On Labor Day, back from an all-nighter playing losing no-limit riverboat poker, I crawled into bed at 10:30 a.m., when a friend called asking if I wanted to check out the 28th Annual Taste of Polonia.
Food? Polish women? Casino night? Poker Videos? How could I resist?
I still had the rental car, and we splurged on VIP parking for $15, though no one ever asked us to pay going in or out.
There were some gorgeous Polish females, but they all seemed underage and hanging out at the Led Zeppelin tribute band. By what they were wearing, the festival should’ve also had a jailbait exhibit.
Sampled some beer, mushroom eggrolls, beer, pieorgies, and beer.
One of the vendors was MoneyGram. If only I’d thought ahead to initiate a Poker Stars deposit.
Another vendor was a modeling agency, and I stopped by.
“Hi,” I said to the pretty girl behind the counter. “My friend and I would like to sign up to become models.”
The pretty girl looked at us and somehow stifled a harumph. She gestured to my friend and said, “Ohhh… he’s too old.”
I’m older than he is, but I took it as a polite way to say that we were both fugly and there was no way in Polish hell she’d let us sign up.
“How old do you have to be?” I said.
As soon as she said 25, I said, “I’m 24, is that okay?”
The pretty girl reluctantly handed me a clipboard to fill out.
“But my friend, how old do you think he is?”
“Oh,” the pretty girl said, “I have no way of knowing.”
I tried to get her to say an age, but she was too polite to.
The festival had all the carnival games — squirt the gun into the target to raise Tweety Bird, throw the basketballs into the hoop, throw the rings around bottles, fire a corkgun at the empty cans, etc.
Highly competitive, we played them all, including a few heads-up.
My favorite was Roller Race, called out by a carnival barker with all silver teeth and who referred to himself as “Soul Man.” In a dark alley, it would be a different situation.
At $2 a pop, we played the game (“the game is called roll the ball, not throw the ball”) at least a dozen times.
Not once did I win, and I’m convinced the thing’s rigged.
Set up like skeetball, you roll balls up an alley into a number of different-colored holes to increase the speed of your dog — red (run), blue (walk), yellow (crawl).
On one game, I rolled my ball into two red holes and still didn’t win. After 12 tries at this, you can develop at least some skill in rolling and aiming.
Yet a kid who couldn’t have been more than 3 years old ended up winning.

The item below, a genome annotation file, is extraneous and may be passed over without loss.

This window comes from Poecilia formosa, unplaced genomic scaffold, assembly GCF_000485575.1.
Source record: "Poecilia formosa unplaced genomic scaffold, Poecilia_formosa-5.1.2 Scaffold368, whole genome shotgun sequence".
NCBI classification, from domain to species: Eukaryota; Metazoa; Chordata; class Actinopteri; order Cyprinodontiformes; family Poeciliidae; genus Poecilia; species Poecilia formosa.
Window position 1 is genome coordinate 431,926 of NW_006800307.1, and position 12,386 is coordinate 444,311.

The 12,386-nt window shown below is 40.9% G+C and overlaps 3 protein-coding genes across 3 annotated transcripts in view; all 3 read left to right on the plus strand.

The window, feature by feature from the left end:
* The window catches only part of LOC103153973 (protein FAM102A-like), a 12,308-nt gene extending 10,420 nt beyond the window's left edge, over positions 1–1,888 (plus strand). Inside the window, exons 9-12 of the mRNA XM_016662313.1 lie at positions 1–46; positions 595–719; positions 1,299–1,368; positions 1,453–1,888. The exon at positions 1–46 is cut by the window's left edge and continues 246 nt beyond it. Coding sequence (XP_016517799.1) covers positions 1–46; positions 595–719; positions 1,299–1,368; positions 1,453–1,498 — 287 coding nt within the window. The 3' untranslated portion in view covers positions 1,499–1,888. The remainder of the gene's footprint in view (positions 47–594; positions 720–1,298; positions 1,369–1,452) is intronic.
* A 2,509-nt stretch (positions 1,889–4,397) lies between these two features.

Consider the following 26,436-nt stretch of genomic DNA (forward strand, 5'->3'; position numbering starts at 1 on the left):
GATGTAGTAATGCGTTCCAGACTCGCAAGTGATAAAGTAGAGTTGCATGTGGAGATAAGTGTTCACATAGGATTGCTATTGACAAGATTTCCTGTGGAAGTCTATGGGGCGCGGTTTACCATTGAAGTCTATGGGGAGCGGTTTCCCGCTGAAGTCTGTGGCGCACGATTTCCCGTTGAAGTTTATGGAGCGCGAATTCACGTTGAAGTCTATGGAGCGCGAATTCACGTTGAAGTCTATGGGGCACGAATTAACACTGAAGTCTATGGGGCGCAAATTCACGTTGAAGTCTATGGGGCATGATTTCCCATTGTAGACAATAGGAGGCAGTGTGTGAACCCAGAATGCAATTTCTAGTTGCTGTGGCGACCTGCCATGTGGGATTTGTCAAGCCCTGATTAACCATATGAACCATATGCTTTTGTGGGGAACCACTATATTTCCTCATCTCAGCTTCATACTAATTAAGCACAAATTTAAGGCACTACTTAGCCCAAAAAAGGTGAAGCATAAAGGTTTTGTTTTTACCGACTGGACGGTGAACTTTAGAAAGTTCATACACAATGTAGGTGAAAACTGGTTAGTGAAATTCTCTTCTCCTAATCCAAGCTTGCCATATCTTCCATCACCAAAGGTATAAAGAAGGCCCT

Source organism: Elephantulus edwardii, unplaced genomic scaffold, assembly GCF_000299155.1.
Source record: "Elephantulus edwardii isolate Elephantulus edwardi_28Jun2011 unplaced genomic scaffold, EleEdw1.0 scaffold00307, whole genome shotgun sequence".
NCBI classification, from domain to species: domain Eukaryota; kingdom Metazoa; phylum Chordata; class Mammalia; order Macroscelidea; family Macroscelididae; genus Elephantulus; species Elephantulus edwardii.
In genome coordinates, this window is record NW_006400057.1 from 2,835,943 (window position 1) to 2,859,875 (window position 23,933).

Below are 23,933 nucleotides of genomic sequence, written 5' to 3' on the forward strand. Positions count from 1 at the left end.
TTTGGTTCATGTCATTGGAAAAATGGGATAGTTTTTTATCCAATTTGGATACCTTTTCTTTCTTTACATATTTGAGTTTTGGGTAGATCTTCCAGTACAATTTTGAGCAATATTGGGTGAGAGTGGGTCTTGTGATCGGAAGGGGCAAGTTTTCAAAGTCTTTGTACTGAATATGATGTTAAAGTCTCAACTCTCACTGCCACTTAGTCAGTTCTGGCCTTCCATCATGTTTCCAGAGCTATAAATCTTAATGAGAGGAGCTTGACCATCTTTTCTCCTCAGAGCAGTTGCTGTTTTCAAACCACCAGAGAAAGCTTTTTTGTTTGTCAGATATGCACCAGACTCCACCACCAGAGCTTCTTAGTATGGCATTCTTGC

The punk was sitting on the lap of his mother, who also helped him roll the ball, which I’m sure is against the rules because it’s one player to a ball.
She selected a stuffed alligator as his prize, and I almost caught a sly wink from the mother to the barker. It was then I knew they were in cahoots.
The barker would call over couples, saying to the guy that he’s guaranteed to win a stuffed animal to impress his girl. And he did.
Pretty girls would play one time, and they would win.
But always, whenever a kid sat down, that kid would end up winning.
In a way, it makes sense because you don’t want adults continually hogging up the prizes and it’s fun when a little kid throws an upset and takes down all the adults.
But instead of rigging it, they could at least randomize it so it isn’t so obvious what’s going on.
Though I guess only the sick individuals playing the game 12 straight times would start to see the pattern maps going on.
Knowing Casino Night was there, we left it for the end as a sort of final treat after drinking enough. Blackjack, the Big Wheel, and 2/4 limit hold’em poker were being dealt. A max bet of $10 was in place, and chips were purchased with cash and redeemed with cash.
The chip box had only white chips which were $1 each. There couldn’t have been more than $100 in the box.
By the time we headed to Casino Night, we’d blown all our money on carnival games and food and beverages, and the convenient ATM in the hall was inconveniently out of service.
Across the street was a CVS, and the degenerate that I am, I tried taking $300 out of the ATM expecting to fleece some Polish poker donks but was denied because I’d maxed my withdrawal from the riverboat casino earlier that morning to play slots.
My friend withdrew $200, I borrowed $100, and we were good to go.
The festival closed at 10 p.m., which gave us a good hour. I envisioned raising and reraising every hand, taking down pots, and doing victory dances to Polish polkas.
But when we returned to Casino Night, they had just shut the chip box, saying they were shutting down at 9 p.m.
“But thank you guys for coming, and do come back next year.”
I considered slipping the guy a $20 just so we could sit down and play a few hands.
Damn Illinois and its charitable gaming laws. If I had his number, I would’ve called Mayor Daley to see if he could put in a stay of execution to extend to 10 p.m.
With my computer down, I couldn’t play online or even get online, so instead, we left the festival and headed to a neighborhood bar to drink some more while I scratched at all the bites I got from the Polish mosquitoes.